Steroids are a tempting alternative for many athletes, from major leagues on down. A quick jab with a needle every so often, and you can outperform anyone on your level–and sometimes above it as well. There is no denying that steroids can let you power through a lot more than usual, and that is enough to make a lot of people break the law by using them.
Although steroids are both generally illegal and proven to be addictive, getting hooked or caught is far from the only side effect of steroid use. They don’t have as pronounced an effect on behavior as other drugs, steroids use has serious repercussions on your body’s systems as well as your rights and freedoms.
Though stricter regulations have made it harder to gather new data on the subject, a study of the first generation of steroid users has revealed concrete links between anabolic steroid use and excess blood pressure, heightened cholesterol, and risk of coronary artery disease. This stems from the stimulation of excess testosterone, which shifts the metabolism and causes the heart tissues to overextend themselves.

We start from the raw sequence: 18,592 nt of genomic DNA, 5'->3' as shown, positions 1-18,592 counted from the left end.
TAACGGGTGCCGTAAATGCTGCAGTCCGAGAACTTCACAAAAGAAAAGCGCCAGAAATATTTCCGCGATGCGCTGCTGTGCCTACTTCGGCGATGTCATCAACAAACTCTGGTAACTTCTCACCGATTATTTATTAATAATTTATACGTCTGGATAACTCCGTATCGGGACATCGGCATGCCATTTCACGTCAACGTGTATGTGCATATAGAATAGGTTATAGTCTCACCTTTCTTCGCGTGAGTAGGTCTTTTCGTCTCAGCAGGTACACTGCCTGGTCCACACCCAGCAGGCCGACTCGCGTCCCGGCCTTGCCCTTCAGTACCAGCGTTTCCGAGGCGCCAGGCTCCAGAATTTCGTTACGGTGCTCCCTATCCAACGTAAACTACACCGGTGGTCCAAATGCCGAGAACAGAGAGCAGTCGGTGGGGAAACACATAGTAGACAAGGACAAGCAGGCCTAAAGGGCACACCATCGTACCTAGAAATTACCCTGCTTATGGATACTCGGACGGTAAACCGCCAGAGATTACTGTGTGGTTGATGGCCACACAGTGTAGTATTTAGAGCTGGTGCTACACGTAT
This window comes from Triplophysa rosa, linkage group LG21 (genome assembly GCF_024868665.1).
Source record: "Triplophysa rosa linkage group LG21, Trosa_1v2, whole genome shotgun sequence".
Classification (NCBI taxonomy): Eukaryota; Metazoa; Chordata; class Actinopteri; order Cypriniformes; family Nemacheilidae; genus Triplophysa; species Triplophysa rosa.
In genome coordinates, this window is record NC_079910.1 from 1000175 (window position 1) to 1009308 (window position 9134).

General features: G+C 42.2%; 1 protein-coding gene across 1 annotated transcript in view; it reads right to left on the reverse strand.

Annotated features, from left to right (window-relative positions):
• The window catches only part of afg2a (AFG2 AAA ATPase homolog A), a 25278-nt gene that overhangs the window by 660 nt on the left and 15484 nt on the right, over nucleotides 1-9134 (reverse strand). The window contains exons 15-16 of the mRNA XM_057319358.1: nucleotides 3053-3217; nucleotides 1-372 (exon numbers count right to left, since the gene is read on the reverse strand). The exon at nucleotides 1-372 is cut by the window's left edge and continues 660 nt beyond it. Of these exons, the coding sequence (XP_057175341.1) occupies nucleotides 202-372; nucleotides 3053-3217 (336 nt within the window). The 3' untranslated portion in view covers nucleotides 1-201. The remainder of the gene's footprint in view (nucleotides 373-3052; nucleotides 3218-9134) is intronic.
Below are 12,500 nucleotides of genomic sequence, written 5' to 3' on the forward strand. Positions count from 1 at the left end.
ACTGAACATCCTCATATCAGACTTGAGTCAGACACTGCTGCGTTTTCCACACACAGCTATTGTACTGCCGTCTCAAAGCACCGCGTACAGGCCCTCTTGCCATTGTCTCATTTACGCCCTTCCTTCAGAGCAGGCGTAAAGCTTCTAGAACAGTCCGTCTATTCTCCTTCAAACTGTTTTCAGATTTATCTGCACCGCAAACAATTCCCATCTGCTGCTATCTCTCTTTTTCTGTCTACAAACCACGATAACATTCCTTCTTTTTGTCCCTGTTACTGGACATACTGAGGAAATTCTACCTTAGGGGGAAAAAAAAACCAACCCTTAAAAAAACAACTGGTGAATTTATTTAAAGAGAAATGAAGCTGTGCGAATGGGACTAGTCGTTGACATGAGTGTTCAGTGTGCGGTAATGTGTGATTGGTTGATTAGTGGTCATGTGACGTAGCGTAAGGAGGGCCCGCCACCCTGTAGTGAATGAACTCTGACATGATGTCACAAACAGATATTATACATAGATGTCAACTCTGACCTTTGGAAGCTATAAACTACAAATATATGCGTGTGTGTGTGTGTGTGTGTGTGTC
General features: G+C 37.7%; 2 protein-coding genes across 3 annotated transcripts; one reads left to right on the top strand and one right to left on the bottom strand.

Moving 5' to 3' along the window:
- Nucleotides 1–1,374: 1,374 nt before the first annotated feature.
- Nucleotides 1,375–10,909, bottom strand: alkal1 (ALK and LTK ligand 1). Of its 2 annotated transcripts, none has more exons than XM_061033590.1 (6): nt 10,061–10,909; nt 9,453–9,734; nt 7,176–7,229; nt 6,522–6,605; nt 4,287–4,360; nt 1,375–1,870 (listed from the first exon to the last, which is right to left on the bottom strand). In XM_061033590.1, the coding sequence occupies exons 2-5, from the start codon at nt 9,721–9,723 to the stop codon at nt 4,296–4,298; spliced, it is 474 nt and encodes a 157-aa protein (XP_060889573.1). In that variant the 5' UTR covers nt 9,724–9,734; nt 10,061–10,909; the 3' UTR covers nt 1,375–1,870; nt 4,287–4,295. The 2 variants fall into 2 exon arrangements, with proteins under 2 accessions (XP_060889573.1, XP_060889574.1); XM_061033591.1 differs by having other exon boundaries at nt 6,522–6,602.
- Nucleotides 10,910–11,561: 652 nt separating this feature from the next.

These effects are by no means limited to illicit drug users. On rare occasions, steroids can be taken legally by prescription, but those who use steroids legally face the same statistical likelihood of sustaining either cardiological disease or failure as they aged as those who used steroids illegally. Between three to four million residents of the United States alone are given these medications a year, creating long-term concerns about national heart health.
Another side effect of steroid use that has cardiologists worried is their tendency to stimulate plaque growth and suppress the body’s ability to effectively remove plaque from blood vessels. Although the exact chemical cause is still being researched, evidence points towards steroid use suppressing the body’s processing of cholesterol, and the resultant hormonal imbalance that prevents plaque dissolving into the bloodstream.
As the first generation that would have been old enough to use steroids ages, researchers are becoming increasingly worried that the effects mentioned above–especially for those that made steroids a habit–may well be irreversible. A growing body of evidence suggests that the weakened heart tissues and excess arterial blockages will not disappear with time, but rather exacerbate the other infirmities of old age.
Though there may be no reversing the process, there are some things that can be done to mitigate the effects of steroid use on your heart. Select a diet and exercise routine that strengthens cardio muscles without overtaxing them, and avoid unhealthy choices like high-cholesterol foods and little physical activity.
Of course, an ounce of prevention is worth a pound of cure. Steroids should be refused if offered without a legitimate perscription. Steroids should be used exclusiveley under qualified medical supervision, with a careful plan of how to monitor progress and mitigate side effects.